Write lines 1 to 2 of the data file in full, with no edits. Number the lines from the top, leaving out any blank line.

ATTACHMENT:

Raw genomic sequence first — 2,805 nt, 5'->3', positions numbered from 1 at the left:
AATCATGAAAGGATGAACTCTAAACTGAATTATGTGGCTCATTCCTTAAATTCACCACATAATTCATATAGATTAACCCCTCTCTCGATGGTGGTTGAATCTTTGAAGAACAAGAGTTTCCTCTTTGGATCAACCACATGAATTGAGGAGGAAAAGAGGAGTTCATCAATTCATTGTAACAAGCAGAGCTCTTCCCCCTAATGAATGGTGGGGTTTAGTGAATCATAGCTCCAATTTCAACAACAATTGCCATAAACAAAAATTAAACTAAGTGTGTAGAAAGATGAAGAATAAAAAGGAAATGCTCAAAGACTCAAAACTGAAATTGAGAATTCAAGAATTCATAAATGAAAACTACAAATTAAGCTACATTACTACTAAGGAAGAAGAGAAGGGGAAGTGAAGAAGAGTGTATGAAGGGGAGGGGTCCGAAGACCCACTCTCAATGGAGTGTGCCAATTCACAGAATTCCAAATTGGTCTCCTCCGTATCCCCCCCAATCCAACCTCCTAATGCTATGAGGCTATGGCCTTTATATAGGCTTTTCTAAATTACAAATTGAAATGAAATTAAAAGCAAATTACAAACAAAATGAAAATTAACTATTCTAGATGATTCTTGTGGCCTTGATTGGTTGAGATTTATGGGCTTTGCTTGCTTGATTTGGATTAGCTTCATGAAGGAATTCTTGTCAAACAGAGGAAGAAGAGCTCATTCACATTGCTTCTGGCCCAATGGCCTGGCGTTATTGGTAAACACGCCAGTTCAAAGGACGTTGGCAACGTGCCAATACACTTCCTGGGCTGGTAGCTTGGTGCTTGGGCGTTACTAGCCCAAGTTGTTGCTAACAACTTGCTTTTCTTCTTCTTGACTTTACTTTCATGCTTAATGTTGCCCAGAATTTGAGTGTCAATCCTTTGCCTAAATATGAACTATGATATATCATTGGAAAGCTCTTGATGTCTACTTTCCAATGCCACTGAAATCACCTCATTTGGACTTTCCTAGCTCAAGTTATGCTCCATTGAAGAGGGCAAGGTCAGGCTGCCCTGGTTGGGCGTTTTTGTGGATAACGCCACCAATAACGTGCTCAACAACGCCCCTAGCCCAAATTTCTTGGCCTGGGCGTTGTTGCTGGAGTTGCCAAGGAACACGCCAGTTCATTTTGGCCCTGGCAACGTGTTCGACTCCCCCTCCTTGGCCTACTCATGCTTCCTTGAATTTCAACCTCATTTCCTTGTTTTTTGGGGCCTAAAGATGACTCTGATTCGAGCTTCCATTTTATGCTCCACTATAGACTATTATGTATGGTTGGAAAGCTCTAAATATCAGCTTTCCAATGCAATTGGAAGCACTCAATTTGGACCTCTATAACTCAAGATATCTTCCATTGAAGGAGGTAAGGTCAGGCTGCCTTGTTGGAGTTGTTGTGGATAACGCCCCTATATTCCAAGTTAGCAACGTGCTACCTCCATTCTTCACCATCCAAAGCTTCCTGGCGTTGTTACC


Raw genomic sequence first — 2,805 nt, 5'->3', positions numbered from 1 at the left:
AATCATGAAAGGATGAACTCTAAACTGAATTATGTGGCTCATTCCTTAAATTCACCACATAATTCATATAGATTAACCCCTCTCTCGATGGTGGTTGAATCTTTGAAGAACAAGAGTTTCCTCTTTGGATCAACCACATGAATTGAGGAGGAAAAGAGGAGTTCATCAATTCATTGTAACAAGCAGAGCTCTTCCCCCTAATGAATGGTGGGGTTTAGTGAATCATAGCTCCAATTTCAACAACAATTGCCATAAACAAAAATTAAACTAAGTGTGTAGAAAGATGAAGAATAAAAAGGAAATGCTCAAAGACTCAAAACTGAAATTGAGAATTCAAGAATTCATAAATGAAAACTACAAATTAAGCTACATTACTACTAAGGAAGAAGAGAAGGGGAAGTGAAGAAGAGTGTATGAAGGGGAGGGGTCCGAAGACCCACTCTCAATGGAGTGTGCCAATTCACAGAATTCCAAATTGGTCTCCTCCGTATCCCCCCCAATCCAACCTCCTAATGCTATGAGGCTATGGCCTTTATATAGGCTTTTCTAAATTACAAATTGAAATGAAATTAAAAGCAAATTACAAACAAAATGAAAATTAACTATTCTAGATGATTCTTGTGGCCTTGATTGGTTGAGATTTATGGGCTTTGCTTGCTTGATTTGGATTAGCTTCATGAAGGAATTCTTGTCAAACAGAGGAAGAAGAGCTCATTCACATTGCTTCTGGCCCAATGGCCTGGCGTTATTGGTAAACACGCCAGTTCAAAGGACGTTGGCAACGTGCCAATACACTTCCTGGGCTGGTAGCTTGGTGCTTGGGCGTTACTAGCCCAAGTTGTTGCTAACAACTTGCTTTTCTTCTTCTTGACTTTACTTTCATGCTTAATGTTGCCCAGAATTTGAGTGTCAATCCTTTGCCTAAATATGAACTATGATATATCATTGGAAAGCTCTTGATGTCTACTTTCCAATGCCACTGAAATCACCTCATTTGGACTTTCCTAGCTCAAGTTATGCTCCATTGAAGAGGGCAAGGTCAGGCTGCCCTGGTTGGGCGTTTTTGTGGATAACGCCACCAATAACGTGCTCAACAACGCCCCTAGCCCAAATTTCTTGGCCTGGGCGTTGTTGCTGGAGTTGCCAAGGAACACGCCAGTTCATTTTGGCCCTGGCAACGTGTTCGACTCCCCCTCCTTGGCCTACTCATGCTTCCTTGAATTTCAACCTCATTTCCTTGTTTTTTGGGGCCTAAAGATGACTCTGATTCGAGCTTCCATTTTATGCTCCACTATAGACTATTATGTATGGTTGGAAAGCTCTAAATATCAGCTTTCCAATGCAATTGGAAGCACTCAATTTGGACCTCTATAACTCAAGATATCTTCCATTGAAGGAGGTAAGGTCAGGCTGCCTTGTTGGAGTTGTTGTGGATAACGCCCCTATATTCCAAGTTAGCAACGTGCTACCTCCATTCTTCACCATCCAAAGCTTCCTGGCGTTGTTACC